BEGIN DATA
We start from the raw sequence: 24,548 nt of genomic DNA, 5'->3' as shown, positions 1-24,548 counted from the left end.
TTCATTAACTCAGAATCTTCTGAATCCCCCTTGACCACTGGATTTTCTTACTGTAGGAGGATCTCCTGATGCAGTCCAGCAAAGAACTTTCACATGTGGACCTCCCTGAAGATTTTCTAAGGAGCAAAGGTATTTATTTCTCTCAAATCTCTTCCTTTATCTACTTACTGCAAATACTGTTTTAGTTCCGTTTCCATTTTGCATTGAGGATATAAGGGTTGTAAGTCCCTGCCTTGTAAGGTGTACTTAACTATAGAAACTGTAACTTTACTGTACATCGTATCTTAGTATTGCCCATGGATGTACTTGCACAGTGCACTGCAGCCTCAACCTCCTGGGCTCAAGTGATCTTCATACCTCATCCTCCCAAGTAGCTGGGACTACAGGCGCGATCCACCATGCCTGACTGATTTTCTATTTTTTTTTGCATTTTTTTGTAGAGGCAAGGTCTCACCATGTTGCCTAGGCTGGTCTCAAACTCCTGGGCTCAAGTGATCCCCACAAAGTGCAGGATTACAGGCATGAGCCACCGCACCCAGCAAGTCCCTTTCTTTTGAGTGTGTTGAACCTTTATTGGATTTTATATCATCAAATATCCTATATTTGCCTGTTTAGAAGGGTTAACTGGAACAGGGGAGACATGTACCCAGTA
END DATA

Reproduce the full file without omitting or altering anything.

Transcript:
We start from the raw sequence: 24,548 nt of genomic DNA, 5'->3' as shown, positions 1-24,548 counted from the left end.
TTCATTAACTCAGAATCTTCTGAATCCCCCTTGACCACTGGATTTTCTTACTGTAGGAGGATCTCCTGATGCAGTCCAGCAAAGAACTTTCACATGTGGACCTCCCTGAAGATTTTCTAAGGAGCAAAGGTATTTATTTCTCTCAAATCTCTTCCTTTATCTACTTACTGCAAATACTGTTTTAGTTCCGTTTCCATTTTGCATTGAGGATATAAGGGTTGTAAGTCCCTGCCTTGTAAGGTGTACTTAACTATAGAAACTGTAACTTTACTGTACATCGTATCTTAGTATTGCCCATGGATGTACTTGCACAGTGCACTGCAGCCTCAACCTCCTGGGCTCAAGTGATCTTCATACCTCATCCTCCCAAGTAGCTGGGACTACAGGCGCGATCCACCATGCCTGACTGATTTTCTATTTTTTTTTGCATTTTTTTGTAGAGGCAAGGTCTCACCATGTTGCCTAGGCTGGTCTCAAACTCCTGGGCTCAAGTGATCCCCACAAAGTGCAGGATTACAGGCATGAGCCACCGCACCCAGCAAGTCCCTTTCTTTTGAGTGTGTTGAACCTTTATTGGATTTTATATCATCAAATATCCTATATTTGCCTGTTTAGAAGGGTTAACTGGAACAGGGGAGACATGTACCCAGTA